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Kripke–Platek set theory is a first-order axiomatic set theory that is weaker than Zermelo–Fraenkel set theory.[1] It uses the language of set theory, with infinitely many set variables, denoted by letters, and two set connectives $$=$$, $$\in$$.

## Axioms

Under the name there are several axiomatic systems - a system without axiom of infinity (abbreviated KP or KP-), one with axiom of infinity (abbreviated KPω[2] or KPI, but some authors use KP), one with axiom schema of $$\in$$-induction (some authors use KP) instead of axiom of foundation, one with axiom of $$\Pi_1$$-foundation instead of axiom of foundation (some authors use KP), and so on. Moreover, KPl (l = lowercase of L), which looks quite similar to KPI (uppercase I), means KP - ($$\Delta_0$$-Coll) asserting "there are unboundedly many admissible ordinals" for other authors, while it meant KP asserting "there are unboundedly many admissible ordinals" in this article.

Therefore one needs to be very careful when they refer to proof-theoretic statements on Kripke-Platek set theory without sources. Unfortunately, several "well-known" results on proof theory of Kripke-Platek set theory are unpublished, and hence many articles available on the internet lack sufficient sources. For example, this wiki included many wrong results based on the confounding of KPi (resp. KPM) with KP asserting the existence of a recursively inaccessible (resp. recursively Mahlo) ordinal, but those are two distinct axiomatic systems.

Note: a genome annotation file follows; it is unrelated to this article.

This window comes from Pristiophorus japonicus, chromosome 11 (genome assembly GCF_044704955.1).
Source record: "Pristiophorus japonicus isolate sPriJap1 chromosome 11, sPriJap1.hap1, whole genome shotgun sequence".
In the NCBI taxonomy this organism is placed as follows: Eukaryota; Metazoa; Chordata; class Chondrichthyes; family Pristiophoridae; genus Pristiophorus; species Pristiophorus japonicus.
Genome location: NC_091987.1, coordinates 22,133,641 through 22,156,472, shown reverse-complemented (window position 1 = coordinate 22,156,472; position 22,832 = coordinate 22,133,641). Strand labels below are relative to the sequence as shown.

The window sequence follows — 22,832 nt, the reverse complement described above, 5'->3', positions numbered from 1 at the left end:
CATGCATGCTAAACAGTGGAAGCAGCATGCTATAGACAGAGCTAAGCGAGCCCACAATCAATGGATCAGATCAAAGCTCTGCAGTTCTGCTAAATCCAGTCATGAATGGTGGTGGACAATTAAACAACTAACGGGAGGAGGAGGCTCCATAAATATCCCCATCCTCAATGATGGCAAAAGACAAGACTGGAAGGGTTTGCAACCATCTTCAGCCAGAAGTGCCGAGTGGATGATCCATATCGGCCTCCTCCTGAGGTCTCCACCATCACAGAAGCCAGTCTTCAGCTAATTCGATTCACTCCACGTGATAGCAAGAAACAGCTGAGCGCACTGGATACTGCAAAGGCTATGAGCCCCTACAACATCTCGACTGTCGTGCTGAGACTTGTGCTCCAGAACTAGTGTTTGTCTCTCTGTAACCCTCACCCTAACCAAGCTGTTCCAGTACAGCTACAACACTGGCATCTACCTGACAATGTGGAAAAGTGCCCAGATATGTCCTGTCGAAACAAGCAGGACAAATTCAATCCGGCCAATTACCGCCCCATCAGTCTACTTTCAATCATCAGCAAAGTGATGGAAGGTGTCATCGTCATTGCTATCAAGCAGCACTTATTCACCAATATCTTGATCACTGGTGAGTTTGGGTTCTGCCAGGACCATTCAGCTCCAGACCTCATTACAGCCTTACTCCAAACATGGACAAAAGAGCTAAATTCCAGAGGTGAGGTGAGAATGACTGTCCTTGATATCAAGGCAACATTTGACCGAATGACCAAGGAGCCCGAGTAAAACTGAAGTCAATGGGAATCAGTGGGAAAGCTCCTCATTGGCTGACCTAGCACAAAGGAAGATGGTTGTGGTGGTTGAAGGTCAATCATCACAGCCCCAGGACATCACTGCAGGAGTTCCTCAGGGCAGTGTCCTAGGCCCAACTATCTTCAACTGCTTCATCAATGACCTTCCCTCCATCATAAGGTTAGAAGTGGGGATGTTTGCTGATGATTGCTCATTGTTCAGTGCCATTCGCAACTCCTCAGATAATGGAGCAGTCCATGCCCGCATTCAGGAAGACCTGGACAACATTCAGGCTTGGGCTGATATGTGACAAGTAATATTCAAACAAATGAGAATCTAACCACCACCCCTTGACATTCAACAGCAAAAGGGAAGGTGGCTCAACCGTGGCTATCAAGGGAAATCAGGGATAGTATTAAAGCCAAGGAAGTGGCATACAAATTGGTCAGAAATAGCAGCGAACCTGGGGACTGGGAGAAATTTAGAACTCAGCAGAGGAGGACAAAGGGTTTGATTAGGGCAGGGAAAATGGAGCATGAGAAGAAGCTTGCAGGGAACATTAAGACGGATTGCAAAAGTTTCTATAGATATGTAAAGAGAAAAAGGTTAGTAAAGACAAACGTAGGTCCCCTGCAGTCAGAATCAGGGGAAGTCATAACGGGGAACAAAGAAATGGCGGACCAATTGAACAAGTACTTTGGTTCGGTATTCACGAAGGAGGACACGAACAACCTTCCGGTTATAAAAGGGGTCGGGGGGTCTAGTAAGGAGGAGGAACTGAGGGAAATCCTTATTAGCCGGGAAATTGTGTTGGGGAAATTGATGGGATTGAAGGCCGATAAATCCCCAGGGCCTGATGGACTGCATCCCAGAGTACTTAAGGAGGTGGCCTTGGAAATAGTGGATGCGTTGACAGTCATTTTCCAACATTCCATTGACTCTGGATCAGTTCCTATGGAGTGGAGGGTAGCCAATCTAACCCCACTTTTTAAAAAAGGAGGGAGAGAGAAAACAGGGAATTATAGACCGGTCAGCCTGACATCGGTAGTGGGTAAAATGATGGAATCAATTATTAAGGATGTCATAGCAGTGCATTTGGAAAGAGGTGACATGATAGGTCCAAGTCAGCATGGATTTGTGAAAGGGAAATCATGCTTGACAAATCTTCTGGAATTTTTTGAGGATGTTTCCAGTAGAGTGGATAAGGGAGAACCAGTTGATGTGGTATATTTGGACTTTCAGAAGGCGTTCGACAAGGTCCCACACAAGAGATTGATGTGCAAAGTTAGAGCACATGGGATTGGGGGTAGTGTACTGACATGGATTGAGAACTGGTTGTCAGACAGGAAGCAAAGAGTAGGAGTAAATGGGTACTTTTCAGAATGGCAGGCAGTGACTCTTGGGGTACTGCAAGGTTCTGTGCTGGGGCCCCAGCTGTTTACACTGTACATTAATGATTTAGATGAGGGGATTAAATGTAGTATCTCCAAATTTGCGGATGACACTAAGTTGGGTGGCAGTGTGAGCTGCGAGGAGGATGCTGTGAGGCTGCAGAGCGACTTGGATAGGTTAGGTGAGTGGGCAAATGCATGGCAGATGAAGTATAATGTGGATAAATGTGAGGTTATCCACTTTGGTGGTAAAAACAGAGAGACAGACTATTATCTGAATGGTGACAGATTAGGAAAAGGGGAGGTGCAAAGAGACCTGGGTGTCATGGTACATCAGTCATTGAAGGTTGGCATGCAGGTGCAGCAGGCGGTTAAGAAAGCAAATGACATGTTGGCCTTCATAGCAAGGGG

### Axiom of Extensionality

$\forall x\forall y(\forall z(z\in x\leftrightarrow z\in y)\rightarrow x=y)$ Given sets $$x$$, $$y$$, if they have exactly the same elements, then they are equal.

### Axiom of Empty Set

$\exists x\forall y(y\notin x)$ where $$y\notin x$$ is shorthand for $$\neg y\in x$$. There exists some set. In fact, there is a set which contains no members.

### Axiom of Pairing

$\forall x\forall y\exists z\forall w(w\in z\leftrightarrow(w=x\lor w=y))$ Given sets $$x$$, $$y$$, there exists a set $$z=\{x,y\}$$.

### Axiom of Union

$\forall x\exists y\forall z(z\in y\leftrightarrow\exists w(z\in w\land w\in x))$ For every set $$x$$, there exists a set $$y$$ whose members are exactly all the members of the members of $$x$$, denoted $$y=\bigcup x$$ or $$y=\bigcup_{z\in x}z$$.

### Axiom Schema of Foundation

For every formula $$\phi(x,p_1,\cdots,p_n)$$ or abbreviated $$\phi(x,\vec{p})$$, the following is an instance of the axiom schema: $\forall\vec{p}(\exists x\phi(x,\vec{p})\rightarrow\exists x(\phi(x,\vec{p})\land\neg\exists y(y\in x\land\phi(y,\vec{p}))))$ Suppose that a given property $$\phi$$ is true for some set $$x$$. Then there is a $$\in$$-minimal set for which $$\phi$$ is true.

Some authors restrict the axiom shema to $$\Pi_1$$-formulae. On the other hand, some authors call the axiom schema of $$\in$$-induction "axiom schema of foundation".

### Axiom Schema of $$\Sigma_0$$-Separation